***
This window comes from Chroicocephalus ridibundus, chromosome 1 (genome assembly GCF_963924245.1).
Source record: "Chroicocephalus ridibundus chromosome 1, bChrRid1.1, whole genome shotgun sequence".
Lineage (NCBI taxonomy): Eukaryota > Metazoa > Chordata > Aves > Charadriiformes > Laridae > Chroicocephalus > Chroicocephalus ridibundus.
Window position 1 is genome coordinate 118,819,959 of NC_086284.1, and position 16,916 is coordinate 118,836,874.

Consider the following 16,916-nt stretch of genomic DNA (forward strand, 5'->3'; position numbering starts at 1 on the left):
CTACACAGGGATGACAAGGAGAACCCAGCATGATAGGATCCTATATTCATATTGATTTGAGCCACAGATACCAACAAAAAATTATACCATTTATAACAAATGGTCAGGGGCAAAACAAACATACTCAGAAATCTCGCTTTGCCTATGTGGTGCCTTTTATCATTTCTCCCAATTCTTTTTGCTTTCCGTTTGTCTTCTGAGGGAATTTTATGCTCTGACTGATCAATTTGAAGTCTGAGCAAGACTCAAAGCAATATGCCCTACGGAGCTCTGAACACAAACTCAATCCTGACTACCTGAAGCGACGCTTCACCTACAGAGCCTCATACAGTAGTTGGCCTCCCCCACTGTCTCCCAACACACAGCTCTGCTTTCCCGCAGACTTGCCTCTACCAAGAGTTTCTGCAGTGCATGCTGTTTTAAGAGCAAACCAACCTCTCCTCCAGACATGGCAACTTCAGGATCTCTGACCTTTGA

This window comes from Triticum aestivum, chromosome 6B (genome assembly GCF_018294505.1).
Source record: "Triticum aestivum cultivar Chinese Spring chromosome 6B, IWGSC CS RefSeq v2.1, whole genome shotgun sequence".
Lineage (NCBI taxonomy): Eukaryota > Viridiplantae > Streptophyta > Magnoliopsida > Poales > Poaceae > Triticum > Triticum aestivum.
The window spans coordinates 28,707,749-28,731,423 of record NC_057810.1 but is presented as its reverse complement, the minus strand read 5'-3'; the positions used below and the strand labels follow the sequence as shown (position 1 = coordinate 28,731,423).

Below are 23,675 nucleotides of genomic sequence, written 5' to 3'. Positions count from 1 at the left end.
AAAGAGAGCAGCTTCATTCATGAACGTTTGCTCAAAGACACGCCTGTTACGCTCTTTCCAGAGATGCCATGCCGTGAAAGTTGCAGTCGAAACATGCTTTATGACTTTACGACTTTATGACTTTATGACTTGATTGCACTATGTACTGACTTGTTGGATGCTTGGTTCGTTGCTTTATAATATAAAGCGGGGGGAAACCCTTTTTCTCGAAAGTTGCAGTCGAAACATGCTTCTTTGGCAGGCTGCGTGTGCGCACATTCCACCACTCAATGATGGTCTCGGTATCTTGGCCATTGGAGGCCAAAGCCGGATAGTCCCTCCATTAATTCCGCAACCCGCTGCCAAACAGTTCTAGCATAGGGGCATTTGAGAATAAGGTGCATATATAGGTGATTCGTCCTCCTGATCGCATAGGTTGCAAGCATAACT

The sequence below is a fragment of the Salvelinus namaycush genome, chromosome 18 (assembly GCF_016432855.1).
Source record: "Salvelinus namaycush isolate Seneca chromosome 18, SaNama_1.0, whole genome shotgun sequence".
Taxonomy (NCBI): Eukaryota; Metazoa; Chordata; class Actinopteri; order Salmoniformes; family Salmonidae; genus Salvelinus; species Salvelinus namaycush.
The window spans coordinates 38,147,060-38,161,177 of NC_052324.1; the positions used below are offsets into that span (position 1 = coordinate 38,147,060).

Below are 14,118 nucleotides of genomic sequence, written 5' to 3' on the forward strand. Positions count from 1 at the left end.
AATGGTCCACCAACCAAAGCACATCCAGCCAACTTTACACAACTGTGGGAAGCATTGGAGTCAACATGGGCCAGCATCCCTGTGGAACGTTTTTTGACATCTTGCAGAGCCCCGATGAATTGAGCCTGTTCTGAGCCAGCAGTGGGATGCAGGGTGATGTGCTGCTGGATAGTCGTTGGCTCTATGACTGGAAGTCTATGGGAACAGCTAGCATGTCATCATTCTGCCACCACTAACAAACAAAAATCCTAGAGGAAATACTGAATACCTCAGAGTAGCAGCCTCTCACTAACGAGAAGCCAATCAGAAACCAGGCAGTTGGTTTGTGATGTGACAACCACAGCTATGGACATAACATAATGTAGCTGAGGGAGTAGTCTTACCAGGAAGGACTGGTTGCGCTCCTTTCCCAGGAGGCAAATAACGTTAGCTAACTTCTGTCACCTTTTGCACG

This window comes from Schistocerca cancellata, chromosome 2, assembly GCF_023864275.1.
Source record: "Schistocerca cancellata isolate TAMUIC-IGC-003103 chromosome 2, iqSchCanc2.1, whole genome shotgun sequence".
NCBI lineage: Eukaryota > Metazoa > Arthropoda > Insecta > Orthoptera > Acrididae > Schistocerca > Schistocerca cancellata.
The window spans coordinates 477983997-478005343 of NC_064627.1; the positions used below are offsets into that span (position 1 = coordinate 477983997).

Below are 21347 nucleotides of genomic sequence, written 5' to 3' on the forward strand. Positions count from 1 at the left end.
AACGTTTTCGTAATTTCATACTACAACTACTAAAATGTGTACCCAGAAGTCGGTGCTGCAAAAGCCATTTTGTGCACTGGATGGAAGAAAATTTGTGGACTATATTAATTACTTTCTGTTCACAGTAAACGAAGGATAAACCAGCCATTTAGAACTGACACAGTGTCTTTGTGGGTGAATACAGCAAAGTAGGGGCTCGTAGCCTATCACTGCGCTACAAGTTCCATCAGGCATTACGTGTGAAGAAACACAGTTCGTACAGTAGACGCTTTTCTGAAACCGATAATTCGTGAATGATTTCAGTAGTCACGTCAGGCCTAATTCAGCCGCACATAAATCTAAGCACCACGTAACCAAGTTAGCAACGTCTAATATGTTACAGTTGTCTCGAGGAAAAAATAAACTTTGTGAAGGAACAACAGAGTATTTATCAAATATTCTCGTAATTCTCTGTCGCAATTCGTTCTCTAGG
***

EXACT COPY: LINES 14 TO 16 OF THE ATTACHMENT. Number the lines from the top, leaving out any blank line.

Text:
Source record: "Salvelinus namaycush isolate Seneca chromosome 18, SaNama_1.0, whole genome shotgun sequence".
Taxonomy (NCBI): Eukaryota; Metazoa; Chordata; class Actinopteri; order Salmoniformes; family Salmonidae; genus Salvelinus; species Salvelinus namaycush.
The window spans coordinates 38,147,060-38,161,177 of NC_052324.1; the positions used below are offsets into that span (position 1 = coordinate 38,147,060).